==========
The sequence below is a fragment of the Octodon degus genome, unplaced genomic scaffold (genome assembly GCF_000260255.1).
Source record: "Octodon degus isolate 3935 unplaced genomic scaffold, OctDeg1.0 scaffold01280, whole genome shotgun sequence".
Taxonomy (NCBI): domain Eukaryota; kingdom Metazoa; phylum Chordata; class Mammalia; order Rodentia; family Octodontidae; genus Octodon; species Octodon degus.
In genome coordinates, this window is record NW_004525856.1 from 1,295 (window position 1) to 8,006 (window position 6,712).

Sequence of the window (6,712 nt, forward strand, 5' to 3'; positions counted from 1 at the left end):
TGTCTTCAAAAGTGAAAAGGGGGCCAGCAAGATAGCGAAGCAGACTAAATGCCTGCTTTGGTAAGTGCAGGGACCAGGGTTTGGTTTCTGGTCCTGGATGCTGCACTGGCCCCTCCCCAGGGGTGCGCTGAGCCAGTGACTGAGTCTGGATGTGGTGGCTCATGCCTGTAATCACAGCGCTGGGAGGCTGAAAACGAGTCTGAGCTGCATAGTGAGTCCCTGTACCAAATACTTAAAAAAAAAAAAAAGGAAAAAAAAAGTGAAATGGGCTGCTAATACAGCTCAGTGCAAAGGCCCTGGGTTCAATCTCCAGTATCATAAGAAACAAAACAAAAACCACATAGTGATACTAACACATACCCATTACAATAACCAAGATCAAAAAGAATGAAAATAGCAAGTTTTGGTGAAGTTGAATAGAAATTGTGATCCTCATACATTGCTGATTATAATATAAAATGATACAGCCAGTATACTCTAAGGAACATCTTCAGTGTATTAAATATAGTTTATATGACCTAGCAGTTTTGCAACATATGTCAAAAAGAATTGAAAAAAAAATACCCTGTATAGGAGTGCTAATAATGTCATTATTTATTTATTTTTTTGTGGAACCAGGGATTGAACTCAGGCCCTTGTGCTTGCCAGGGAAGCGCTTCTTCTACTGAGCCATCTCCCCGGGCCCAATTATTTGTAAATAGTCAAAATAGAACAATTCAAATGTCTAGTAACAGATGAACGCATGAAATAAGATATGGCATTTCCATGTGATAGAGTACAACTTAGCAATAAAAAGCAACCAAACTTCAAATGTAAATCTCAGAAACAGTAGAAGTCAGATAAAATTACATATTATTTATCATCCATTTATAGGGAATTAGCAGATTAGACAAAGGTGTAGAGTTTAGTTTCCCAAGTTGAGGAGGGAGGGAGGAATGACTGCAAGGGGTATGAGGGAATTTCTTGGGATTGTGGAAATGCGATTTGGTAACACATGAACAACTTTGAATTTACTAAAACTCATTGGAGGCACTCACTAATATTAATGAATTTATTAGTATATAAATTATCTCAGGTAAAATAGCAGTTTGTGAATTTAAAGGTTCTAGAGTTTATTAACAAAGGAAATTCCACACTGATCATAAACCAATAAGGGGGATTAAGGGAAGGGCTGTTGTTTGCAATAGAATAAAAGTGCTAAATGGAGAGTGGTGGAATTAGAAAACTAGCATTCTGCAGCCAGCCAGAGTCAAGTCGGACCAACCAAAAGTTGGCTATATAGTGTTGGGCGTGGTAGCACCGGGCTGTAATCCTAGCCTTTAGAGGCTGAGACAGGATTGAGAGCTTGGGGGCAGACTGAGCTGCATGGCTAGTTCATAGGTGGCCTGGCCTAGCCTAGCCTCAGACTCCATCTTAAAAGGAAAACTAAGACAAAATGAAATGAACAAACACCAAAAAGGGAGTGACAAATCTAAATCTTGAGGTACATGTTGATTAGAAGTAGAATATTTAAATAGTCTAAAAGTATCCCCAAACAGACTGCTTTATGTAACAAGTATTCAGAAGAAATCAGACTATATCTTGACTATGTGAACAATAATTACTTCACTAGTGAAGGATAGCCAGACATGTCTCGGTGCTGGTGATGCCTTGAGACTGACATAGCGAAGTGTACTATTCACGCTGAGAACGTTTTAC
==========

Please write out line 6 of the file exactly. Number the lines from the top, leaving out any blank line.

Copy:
TGTCTTCAAAAGTGAAAAGGGGGCCAGCAAGATAGCGAAGCAGACTAAATGCCTGCTTTGGTAAGTGCAGGGACCAGGGTTTGGTTTCTGGTCCTGGATGCTGCACTGGCCCCTCCCCAGGGGTGCGCTGAGCCAGTGACTGAGTCTGGATGTGGTGGCTCATGCCTGTAATCACAGCGCTGGGAGGCTGAAAACGAGTCTGAGCTGCATAGTGAGTCCCTGTACCAAATACTTAAAAAAAAAAAAAAGGAAAAAAAAAGTGAAATGGGCTGCTAATACAGCTCAGTGCAAAGGCCCTGGGTTCAATCTCCAGTATCATAAGAAACAAAACAAAAACCACATAGTGATACTAACACATACCCATTACAATAACCAAGATCAAAAAGAATGAAAATAGCAAGTTTTGGTGAAGTTGAATAGAAATTGTGATCCTCATACATTGCTGATTATAATATAAAATGATACAGCCAGTATACTCTAAGGAACATCTTCAGTGTATTAAATATAGTTTATATGACCTAGCAGTTTTGCAACATATGTCAAAAAGAATTGAAAAAAAAATACCCTGTATAGGAGTGCTAATAATGTCATTATTTATTTATTTTTTTGTGGAACCAGGGATTGAACTCAGGCCCTTGTGCTTGCCAGGGAAGCGCTTCTTCTACTGAGCCATCTCCCCGGGCCCAATTATTTGTAAATAGTCAAAATAGAACAATTCAAATGTCTAGTAACAGATGAACGCATGAAATAAGATATGGCATTTCCATGTGATAGAGTACAACTTAGCAATAAAAAGCAACCAAACTTCAAATGTAAATCTCAGAAACAGTAGAAGTCAGATAAAATTACATATTATTTATCATCCATTTATAGGGAATTAGCAGATTAGACAAAGGTGTAGAGTTTAGTTTCCCAAGTTGAGGAGGGAGGGAGGAATGACTGCAAGGGGTATGAGGGAATTTCTTGGGATTGTGGAAATGCGATTTGGTAACACATGAACAACTTTGAATTTACTAAAACTCATTGGAGGCACTCACTAATATTAATGAATTTATTAGTATATAAATTATCTCAGGTAAAATAGCAGTTTGTGAATTTAAAGGTTCTAGAGTTTATTAACAAAGGAAATTCCACACTGATCATAAACCAATAAGGGGGATTAAGGGAAGGGCTGTTGTTTGCAATAGAATAAAAGTGCTAAATGGAGAGTGGTGGAATTAGAAAACTAGCATTCTGCAGCCAGCCAGAGTCAAGTCGGACCAACCAAAAGTTGGCTATATAGTGTTGGGCGTGGTAGCACCGGGCTGTAATCCTAGCCTTTAGAGGCTGAGACAGGATTGAGAGCTTGGGGGCAGACTGAGCTGCATGGCTAGTTCATAGGTGGCCTGGCCTAGCCTAGCCTCAGACTCCATCTTAAAAGGAAAACTAAGACAAAATGAAATGAACAAACACCAAAAAGGGAGTGACAAATCTAAATCTTGAGGTACATGTTGATTAGAAGTAGAATATTTAAATAGTCTAAAAGTATCCCCAAACAGACTGCTTTATGTAACAAGTATTCAGAAGAAATCAGACTATATCTTGACTATGTGAACAATAATTACTTCACTAGTGAAGGATAGCCAGACATGTCTCGGTGCTGGTGATGCCTTGAGACTGACATAGCGAAGTGTACTATTCACGCTGAGAACGTTTTAC